At the next meeting of the SPS Committee on 11 July 2023, WTO Members can repeat their specific trade concerns in case the EU has not addressed the matter satisfactorily. The EU’s approach to the regulation of maximum levels of contaminants in food and the increased regulatory activity in the EU in recent years, with maximum levels that often exceed the levels established by the relevant international Codex standard or establishing maximum levels for products currently not foreseen in Codex standards, should be monitored and stakeholders should be prepared to work with their governments to address possible trade impediments related to certain unreasonably strict maximum levels of contaminants having a disproportionate and restrictive impact on trade.
Recently adopted EU legislation
- Commission Implementing Regulation (EU) 2023/973 of 15 May 2023 amending Annexes V and XIV to Implementing Regulation (EU) 2021/404 as regards the entries for Canada, Chile, the United Kingdom and the United States in the lists of third countries authorised for the entry into the Union of consignments of poultry, germinal products of poultry and fresh meat of poultry and game birds
- Commission Regulation (EU) 2023/966 of 15 May 2023 amending Council Regulation (EC) No 338/97 to reflect the amendments adopted at the 19th meeting of the Conference of the Parties to the Convention on International Trade in Endangered Species of Wild Fauna and Flora
- Commission Implementing Regulation (EU) 2023/954 of 12 May 2023 correcting Annexes XIII, XIV and XXII to Implementing Regulation (EU) 2021/404 as regards the lists of third countries, territories or zones thereof authorised for the entry into the Union of consignments of fresh meat of ungulates, poultry and game birds, and certain species and categories of animals, germinal products and products of animal origin for which the Union is not the final destination
- Commission Implementing Regulation (EU) 2023/953 of 12 May 2023 amending Implementing Regulation (EU) 2020/761 as regards the rules governing the tariff rate quota for export of milk powder to the Dominican Republic
- Regulation (EU) 2023/956 of the European Parliament and of the Council of 10 May 2023 establishing a carbon border adjustment mechanism
- Commission Implementing Regulation (EU) 2023/968 of 16 May 2023 imposing a definitive anti-dumping duty on imports of certain heavy plate of non-alloy or other alloy steel originating in the People’s Republic of China following an expiry review pursuant to Article 11(2) of Regulation (EU) 2016/1036 of the European Parliament and of the Council
- Commission Implementing Regulation (EU) 2023/935 of 11 May 2023 imposing a definitive anti-dumping duty on imports of high tenacity yarns of polyesters originating in the People’s Republic of China and produced by Zhejiang Hailide New Material Co., Ltd.
- Commission Implementing Regulation (EU) 2023/934 of 11 May 2023 imposing a definitive anti-dumping duty on imports of high tenacity yarns of polyesters originating in the People’s Republic of China following an expiry review pursuant to Article 11(2) and a partial interim review pursuant to Article 11(3) of Regulation (EU) 2016/1036 of the European Parliament and of the Council
- Commission Implementing Regulation (EU) 2023/972 of 10 May 2023 authorising the placing on the market of aqueous ethanolic extract of Labisia pumila as a novel food and amending Implementing Regulation (EU) 2017/2470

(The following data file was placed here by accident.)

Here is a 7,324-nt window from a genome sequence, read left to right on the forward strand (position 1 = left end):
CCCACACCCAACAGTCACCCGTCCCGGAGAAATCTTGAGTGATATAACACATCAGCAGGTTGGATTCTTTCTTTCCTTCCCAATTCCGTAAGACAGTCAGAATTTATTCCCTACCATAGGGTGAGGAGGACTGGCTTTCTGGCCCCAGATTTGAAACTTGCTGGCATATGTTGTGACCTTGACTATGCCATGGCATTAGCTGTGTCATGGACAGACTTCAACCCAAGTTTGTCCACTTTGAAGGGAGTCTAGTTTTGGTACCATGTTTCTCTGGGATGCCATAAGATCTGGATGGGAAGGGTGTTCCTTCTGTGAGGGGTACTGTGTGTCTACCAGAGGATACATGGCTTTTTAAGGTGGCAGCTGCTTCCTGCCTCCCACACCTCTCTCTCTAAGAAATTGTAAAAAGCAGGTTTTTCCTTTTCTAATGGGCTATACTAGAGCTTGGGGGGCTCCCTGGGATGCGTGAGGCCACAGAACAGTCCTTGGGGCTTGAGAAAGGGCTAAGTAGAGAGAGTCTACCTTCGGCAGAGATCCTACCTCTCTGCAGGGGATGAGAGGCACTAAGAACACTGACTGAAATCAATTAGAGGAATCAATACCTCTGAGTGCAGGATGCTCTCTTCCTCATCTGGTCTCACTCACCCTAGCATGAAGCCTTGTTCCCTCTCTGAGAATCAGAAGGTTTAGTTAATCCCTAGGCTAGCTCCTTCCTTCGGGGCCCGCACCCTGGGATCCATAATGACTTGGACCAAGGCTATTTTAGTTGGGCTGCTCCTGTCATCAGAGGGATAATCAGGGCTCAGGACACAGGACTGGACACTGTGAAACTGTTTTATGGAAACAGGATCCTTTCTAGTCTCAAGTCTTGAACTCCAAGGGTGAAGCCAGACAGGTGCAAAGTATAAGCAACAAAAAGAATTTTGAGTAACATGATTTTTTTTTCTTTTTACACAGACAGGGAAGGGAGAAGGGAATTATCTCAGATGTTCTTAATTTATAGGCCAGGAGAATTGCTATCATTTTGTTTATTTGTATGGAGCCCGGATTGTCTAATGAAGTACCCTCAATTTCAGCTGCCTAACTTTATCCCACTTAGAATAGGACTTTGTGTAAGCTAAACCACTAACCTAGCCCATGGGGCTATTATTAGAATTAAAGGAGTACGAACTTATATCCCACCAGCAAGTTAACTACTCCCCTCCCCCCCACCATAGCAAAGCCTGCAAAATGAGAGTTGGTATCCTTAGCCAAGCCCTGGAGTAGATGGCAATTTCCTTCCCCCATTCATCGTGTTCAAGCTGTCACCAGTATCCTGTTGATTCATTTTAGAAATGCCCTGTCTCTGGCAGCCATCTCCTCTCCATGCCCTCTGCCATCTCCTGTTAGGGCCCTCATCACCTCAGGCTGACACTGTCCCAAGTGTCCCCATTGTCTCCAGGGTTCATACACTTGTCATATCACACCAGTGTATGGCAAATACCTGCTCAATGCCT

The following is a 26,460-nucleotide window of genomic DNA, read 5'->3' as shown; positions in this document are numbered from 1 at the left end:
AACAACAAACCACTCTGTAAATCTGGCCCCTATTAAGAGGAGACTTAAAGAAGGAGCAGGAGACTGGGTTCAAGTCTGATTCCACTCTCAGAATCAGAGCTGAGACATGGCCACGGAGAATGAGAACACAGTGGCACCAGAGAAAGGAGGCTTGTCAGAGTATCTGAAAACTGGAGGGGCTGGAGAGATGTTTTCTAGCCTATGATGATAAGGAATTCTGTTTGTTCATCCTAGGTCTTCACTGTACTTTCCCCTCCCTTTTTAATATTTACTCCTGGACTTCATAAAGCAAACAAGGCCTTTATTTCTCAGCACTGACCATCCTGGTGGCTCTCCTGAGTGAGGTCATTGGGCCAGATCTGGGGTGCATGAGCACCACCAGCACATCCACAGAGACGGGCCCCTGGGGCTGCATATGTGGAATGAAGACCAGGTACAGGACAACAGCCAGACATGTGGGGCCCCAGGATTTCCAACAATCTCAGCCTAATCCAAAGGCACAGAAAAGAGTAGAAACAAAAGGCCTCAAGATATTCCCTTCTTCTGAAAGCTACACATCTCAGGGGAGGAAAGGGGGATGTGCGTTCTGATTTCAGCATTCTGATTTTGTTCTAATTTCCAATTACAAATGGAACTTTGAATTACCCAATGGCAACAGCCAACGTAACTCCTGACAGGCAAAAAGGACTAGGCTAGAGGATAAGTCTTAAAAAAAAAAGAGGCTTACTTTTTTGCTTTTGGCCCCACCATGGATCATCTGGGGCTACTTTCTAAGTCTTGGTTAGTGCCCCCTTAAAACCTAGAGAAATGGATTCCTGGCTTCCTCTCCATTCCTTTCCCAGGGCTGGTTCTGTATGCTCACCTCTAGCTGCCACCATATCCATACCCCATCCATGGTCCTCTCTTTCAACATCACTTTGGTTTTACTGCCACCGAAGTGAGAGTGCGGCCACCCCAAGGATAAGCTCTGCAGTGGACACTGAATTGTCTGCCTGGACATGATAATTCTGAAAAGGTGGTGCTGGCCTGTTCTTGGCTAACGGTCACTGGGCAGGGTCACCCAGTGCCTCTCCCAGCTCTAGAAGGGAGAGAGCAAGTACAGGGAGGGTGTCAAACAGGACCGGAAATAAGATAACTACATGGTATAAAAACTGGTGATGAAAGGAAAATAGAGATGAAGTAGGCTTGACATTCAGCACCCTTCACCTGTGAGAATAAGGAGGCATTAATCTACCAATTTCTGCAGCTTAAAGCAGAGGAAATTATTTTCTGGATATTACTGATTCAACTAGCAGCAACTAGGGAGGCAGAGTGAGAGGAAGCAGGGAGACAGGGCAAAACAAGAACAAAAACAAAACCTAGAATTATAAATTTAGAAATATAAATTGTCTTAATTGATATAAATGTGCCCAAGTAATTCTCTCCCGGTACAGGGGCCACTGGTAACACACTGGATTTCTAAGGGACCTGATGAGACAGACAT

- Commission Implementing Regulation (EU) 2023/961 of 12 May 2023 amending Implementing Regulation (EU) 2017/2470 as regards the conditions of use of the novel food Lacto-N-neotetraose
- Commission Implementing Regulation (EU) 2023/962 of 15 May 2023 amending Implementing Regulation (EU) 2021/1448 as regards the conditions of approval of the low-risk active substance calcium carbonate and limestone, and amending Implementing Regulation (EU) No 540/2011
- Commission Recommendation (EU) 2023/965 of 12 May 2023 on the methodology for the monitoring of food additive and food flavouring intake
- Commission Implementing Regulation (EU) 2023/951 of 12 May 2023 amending Implementing Regulation (EU) 2017/2470 as regards the specifications of the novel food protein extract from pig kidneys
- Commission Implementing Regulation (EU) 2023/950 of 12 May 2023 amending Implementing Regulation (EU) 2017/2470 as regards the conditions of use of the novel food 2’-Fucosyllactose
- Commission Implementing Regulation (EU) 2023/949 of 12 May 2023 authorising the placing on the market of iron milk caseinate as a novel food and amending Implementing Regulation (EU) 2017/2470
- Commission Implementing Regulation (EU) 2023/948 of 12 May 2023 authorising the placing on the market of 6′-Sialyllactose sodium salt produced by derivative strains of Escherichia coli BL21(DE3) as a novel food and amending Implementing Regulation (EU) 2017/2470
- Commission Implementing Regulation (EU) 2023/943 of 11 May 2023 authorising the placing on the market of cellobiose as a novel food and amending Implementing Regulation (EU) 2017/2470
- Commission Implementing Regulation (EU) 2023/939 of 10 May 2023 withdrawing the approval of the active substance ipconazole in accordance with Regulation (EC) No 1107/2009 of the European Parliament and of the Council, amending Commission Implementing Regulation (EU) No 540/2011 and repealing Commission Implementing Regulation (EU) No 571/2014
- Commission Implementing Regulation (EU) 2023/938 of 10 May 2023 amending Implementing Regulation (EU) 2017/2470 as regards the conditions of use of the novel food Yarrowia lipolytica yeast biomass
- Commission Implementing Regulation (EU) 2023/937 of 10 May 2023 correcting Implementing Regulation (EU) 2017/2470 as regards the inclusion of ‘Phosphated distarch phosphate produced from wheat starch’ in the Union list of novel foods
- Commission Implementing Regulation (EU) 2023/932 of 8 May 2023 amending Implementing Regulation (EU) No 540/2011 as regards the approval period of the active substance pyridalyl
- Commission Implementing Regulation (EU) 2023/931 of 8 May 2023 amending Implementing Regulation (EU) 2017/2470 as regards the conditions of use of the traditional food from a third country infusion from coffee leaves of Coffea arabica L. and/or Coffea canephora Pierre ex A. Froehner
Felipe Amoroso, Ignacio Carreño, Joanna Christy, Tobias Dolle, Alya Mahira, and Paolo R. Vergano contributed to this issue.